Ikea: "Nothing Is Impossible"

By Nattrass, Brian; Altomare, Mary | Journal of Business Administration and Policy Analysis, Annual 1999 | Go to article overview

Ikea: "Nothing Is Impossible"


Nattrass, Brian, Altomare, Mary, Journal of Business Administration and Policy Analysis


Sustainability is the key word for the future. Our ambition is to work step by carefully thought-out step, and with great respect, towards a business based on sound ecological principles. It is not enough to be friendly toward the environment -- we must adapt to it. Anders Moberg -- President, IKEA

Riding the intercity express into the beautiful lake and forest country of southern Sweden, we found it difficult to imagine that we were approaching the center of operations for the world's largest retailer of home furnishings. As the pine and birch trees, lakes, and farm lands sped by the rushing train, we could imagine ourselves in the countryside of Wisconsin, Minnesota, or Ontario, where, indeed, tens of thousands of Swedes had settled in the great out-migrations of the 19th century. Today, the outflow is millions of Scandinavian-designed household products destined for the global market place. Founded in 1943 by then 18-year old Ingvar Kamprad as a simple mail order business operated from a farm in this same Swedish countryside, by 1997 IKEA had achieved annual worldwide sales in excess of US $7 billion. One could not help wondering by what intriguing interplay of personality, market and historical forces this home furnishings colossus had arisen from the unlikely and aptly named area of Smaland ("Small Land") in this land of forests and farms in the south of Sweden.

IKEA's Swedish founder, Chairman, and still dominant presence, Ingvar Kamprad has stated many times over the more than half-century life of his creation that the soul of his company is to be found in the traditional and enduring handmade stone fences characteristic of rural Smaland. Each of these solid fences is built from thousands of individual rocks, each lifted one by one from the rocky soil of the Swedish countryside. Rooted in the soil, built one stone at a time, made with intention and much effort over the years, these solid stone walls serve as a continual symbol of IKEA's spirit.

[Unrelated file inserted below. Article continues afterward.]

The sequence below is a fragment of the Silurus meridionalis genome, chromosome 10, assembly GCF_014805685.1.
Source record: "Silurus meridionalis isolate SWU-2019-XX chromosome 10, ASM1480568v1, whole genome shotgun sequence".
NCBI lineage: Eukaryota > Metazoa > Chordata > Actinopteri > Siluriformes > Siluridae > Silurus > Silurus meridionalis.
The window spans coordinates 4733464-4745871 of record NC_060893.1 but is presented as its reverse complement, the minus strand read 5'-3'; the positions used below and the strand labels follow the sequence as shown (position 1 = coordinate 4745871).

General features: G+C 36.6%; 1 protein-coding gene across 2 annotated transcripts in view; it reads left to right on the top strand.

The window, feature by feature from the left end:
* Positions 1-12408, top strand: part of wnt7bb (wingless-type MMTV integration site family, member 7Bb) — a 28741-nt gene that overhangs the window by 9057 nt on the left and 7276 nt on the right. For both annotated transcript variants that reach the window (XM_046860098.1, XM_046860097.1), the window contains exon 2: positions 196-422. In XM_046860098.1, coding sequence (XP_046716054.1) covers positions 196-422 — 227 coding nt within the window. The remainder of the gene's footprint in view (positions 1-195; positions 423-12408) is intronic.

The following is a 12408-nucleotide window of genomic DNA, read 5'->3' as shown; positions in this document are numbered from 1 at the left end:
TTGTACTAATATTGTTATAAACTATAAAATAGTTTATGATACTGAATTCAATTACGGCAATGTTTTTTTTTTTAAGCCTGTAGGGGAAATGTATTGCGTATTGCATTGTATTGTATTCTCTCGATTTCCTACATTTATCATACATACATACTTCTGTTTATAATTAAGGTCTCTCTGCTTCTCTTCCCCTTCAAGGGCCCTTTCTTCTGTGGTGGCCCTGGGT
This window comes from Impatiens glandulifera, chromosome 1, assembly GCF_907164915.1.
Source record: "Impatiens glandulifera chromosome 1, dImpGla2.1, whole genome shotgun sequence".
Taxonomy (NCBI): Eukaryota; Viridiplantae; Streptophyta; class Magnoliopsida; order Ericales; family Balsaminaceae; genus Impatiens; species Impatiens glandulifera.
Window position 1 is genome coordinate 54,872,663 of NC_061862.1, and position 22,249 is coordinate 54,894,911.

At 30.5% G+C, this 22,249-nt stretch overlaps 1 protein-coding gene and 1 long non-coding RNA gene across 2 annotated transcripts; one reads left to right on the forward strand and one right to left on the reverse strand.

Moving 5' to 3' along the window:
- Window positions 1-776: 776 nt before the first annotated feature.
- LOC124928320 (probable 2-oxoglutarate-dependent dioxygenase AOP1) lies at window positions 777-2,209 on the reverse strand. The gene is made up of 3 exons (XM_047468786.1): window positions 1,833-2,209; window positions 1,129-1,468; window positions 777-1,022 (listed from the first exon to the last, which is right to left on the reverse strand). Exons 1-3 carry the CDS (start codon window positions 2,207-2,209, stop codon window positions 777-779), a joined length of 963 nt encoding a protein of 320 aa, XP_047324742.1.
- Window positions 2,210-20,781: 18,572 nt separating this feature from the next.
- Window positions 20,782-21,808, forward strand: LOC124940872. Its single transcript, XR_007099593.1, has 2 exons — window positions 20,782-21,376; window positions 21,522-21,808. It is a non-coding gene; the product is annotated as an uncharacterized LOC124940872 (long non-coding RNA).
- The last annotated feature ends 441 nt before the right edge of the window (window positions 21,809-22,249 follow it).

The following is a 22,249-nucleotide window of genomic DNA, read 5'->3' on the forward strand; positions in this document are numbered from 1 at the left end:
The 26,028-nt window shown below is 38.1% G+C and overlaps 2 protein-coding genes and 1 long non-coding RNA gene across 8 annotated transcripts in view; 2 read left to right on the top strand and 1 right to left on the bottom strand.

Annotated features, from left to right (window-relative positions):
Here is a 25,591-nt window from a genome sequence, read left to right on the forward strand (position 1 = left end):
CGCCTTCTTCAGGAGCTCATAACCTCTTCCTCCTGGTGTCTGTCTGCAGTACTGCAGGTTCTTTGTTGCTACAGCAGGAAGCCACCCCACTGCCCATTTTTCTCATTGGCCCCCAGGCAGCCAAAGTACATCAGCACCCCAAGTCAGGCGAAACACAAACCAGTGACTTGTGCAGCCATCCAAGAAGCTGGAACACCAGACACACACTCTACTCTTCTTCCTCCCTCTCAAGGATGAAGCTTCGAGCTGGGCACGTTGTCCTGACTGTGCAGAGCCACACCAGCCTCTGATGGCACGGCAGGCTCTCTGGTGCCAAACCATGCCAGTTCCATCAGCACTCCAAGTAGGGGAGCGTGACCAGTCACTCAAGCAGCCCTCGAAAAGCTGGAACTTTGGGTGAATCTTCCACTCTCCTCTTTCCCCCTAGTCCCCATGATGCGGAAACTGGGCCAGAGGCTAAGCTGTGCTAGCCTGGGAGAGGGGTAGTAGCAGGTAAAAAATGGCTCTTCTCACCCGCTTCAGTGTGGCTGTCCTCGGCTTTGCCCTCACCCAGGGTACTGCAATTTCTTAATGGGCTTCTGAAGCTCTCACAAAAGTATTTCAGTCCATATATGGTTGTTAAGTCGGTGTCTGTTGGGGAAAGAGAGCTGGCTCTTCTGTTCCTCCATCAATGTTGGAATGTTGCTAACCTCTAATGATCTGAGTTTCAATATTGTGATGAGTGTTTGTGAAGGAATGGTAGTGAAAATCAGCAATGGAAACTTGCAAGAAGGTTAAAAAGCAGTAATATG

The very name, IKEA, helps co-workers remember their roots as the four letters of the name are derived from the first letters of four words: Ingvar Kamprad Elmtaryd Agunnaryd. Elmtaryd is the name of the farm on which Ingvar Kamprad was raised and Agunnaryd is the name of the village in which the farm was located. IKEA's driving purpose is "to provide a better everyday life for the majority of people." As the company's far-flung operations extend in product lines, complexity, and geography far beyond its humble beginnings in Smaland, its mission statement and the vision of its founder are familiar landmarks by which to navigate through new opportunities, challenges, and markets.

The founding values of the IKEA culture are outlined in a booklet written by Kamprad called Testament of a Furniture Dealer given to every IKEA employee. These values include simplicity, humility, and honesty in internal relations among co-workers and in external relations with suppliers and customers; risk-taking, daring to be different, always questioning assumptions and asking "why"; and daring to take responsibility. For IKEA, grown in the soil of frugal Smaland, doing more with less and providing value for money are key foundation stones. Today this is called "resource efficiency," obtaining good results with minimum inputs. Waste of resources is considered a "mortal sin" at IKEA. In the IKEA family, the core values are to support one another and to exercise freedom of action and the responsibility that goes with it.

Kamprad believes that the fear of making mistakes is the "enemy of evolution." The challenges of a rapidly changing world and expanding markets are viewed as opportunities; the word "impossible" is absent from IKEA's dictionary. "Strategic mistakes", i.e., unsuccessful initiatives in pursuit of the company's goals, are regarded as "learnings." There is a realization and an acceptance that mistakes not only happen, but are necessary in an entrepreneurial company such as IKEA.

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